The framework, which MMH used to help focus their effort and guide priority during the pandemic, was broken down into five phases - response, reassurance, recovery, realignment and reinvention.

The 5 Rs

1 Response

This referred to MMH’s careful consideration regarding what our initial response was going to be, and how the company would help people understand what its plan was.

Says Dieter: “We agreed on a number of principles during this phase which helped us make fast decisions regarding the way forward. For example, we immediately stated safety and transparency will be our first priority and we will make all business decisions in a way that will never compromise the safety of our people. Continuity and sustainability was our second principle and this helped us to review every decision in terms of its relevance to our immediate needs but also the potential impact that this could have on our longer-term plans. We communicated frequently with employees during this phase, openly shared how Covid had impacted us and what we were doing to address – we were also very open to where we did not have a solution but was working on possible answers”.

2 Reassurance

This phase aimed to empower people in their new working situation, whether this was through physical tools or support on managing boundaries, adapting to change or self-care. Dieter says they wanted to reassure their people and meet them where they were in the sense of being empathetic to their individual circumstances and concerns around how the pandemic would affect them.

“We also wanted to give them the tools to enable themselves to manage themselves during the transition to working from home,” he says. 

3 Recovery

It was important to consider what would be required in order to recover from the initial shock to the system that the pandemic caused. This phase entailed a shift towards starting to think about productivity and ensuring that MMH kept people focused on what they needed to deliver. During this phase, they also focussed on shifting perspectives to the future and solving for what we would need to post the pandemic to be successful.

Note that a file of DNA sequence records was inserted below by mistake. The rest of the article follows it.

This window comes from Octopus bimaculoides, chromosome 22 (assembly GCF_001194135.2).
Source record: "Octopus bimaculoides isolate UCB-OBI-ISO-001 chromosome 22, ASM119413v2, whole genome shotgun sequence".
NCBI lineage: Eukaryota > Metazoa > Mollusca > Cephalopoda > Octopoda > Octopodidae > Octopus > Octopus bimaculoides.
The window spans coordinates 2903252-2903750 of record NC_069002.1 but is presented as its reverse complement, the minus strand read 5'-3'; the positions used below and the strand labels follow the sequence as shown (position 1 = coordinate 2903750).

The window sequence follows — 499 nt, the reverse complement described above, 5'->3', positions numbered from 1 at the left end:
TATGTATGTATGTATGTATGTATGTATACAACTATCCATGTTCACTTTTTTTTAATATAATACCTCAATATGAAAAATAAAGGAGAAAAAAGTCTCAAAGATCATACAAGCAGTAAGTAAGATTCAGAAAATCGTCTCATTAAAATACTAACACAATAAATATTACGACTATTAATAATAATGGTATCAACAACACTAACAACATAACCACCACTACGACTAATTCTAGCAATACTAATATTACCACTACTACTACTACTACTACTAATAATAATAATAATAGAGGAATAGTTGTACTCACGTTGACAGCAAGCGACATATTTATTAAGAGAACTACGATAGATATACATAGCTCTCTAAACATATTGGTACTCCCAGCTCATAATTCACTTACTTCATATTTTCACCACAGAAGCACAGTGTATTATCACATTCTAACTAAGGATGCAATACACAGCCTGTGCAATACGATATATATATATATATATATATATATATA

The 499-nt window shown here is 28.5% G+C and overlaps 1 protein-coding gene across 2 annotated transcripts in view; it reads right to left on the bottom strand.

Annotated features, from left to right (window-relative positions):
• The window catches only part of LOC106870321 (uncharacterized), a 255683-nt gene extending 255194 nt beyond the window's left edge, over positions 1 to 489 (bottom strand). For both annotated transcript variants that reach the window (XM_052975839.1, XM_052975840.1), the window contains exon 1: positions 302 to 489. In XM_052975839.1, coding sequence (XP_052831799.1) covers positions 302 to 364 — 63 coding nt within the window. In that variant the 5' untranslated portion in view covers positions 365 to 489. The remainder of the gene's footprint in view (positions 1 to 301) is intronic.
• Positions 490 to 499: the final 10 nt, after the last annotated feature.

4 Realignment

"This phase, which we are currently in, is about aligning our workforce to our future story and ensuring that all our employees know how instrumental they are to the success of our business. Given the impact of Covid, our business priorities have changed, so we have adapted how we work and this phase is about ensuring that our employees find routine and rhythms that enable them for the future," says Dieter.

5 Reinvention

MMH's last phase will be about reinvention and crafting what their future focus and long-term goals will be as an organisation.

Says Dieter: “The five Rs gave us a high-level framework to shape their thinking in our response to Covid,19. The plan itself went into a lot more detail but that was how we outlined our approach to bringing people along the journey and also what we expected from leaders and employees to deal with at each phase."

Dieter will be providing a little more detail in Wednesday's webinar, where he will also share some learnings from his journey, addressing questions around whether people should come back to the office, how Covid will impact the long term view of work and how traditional spaces (such as offices) will change. He’ll also speak about MMH’s approach to figuring out what to do to adapt to this new normal and how it influences practical considerations such as office space and developing a new talent development strategy, now that he can hire from anywhere.

He will be joined by Queen Mokonoto, HR director at Oracle, and Rob Bothma, master principal consultant at Oracle, who will provide knowledge and insights that attendees need to make your transition into the new normal easier.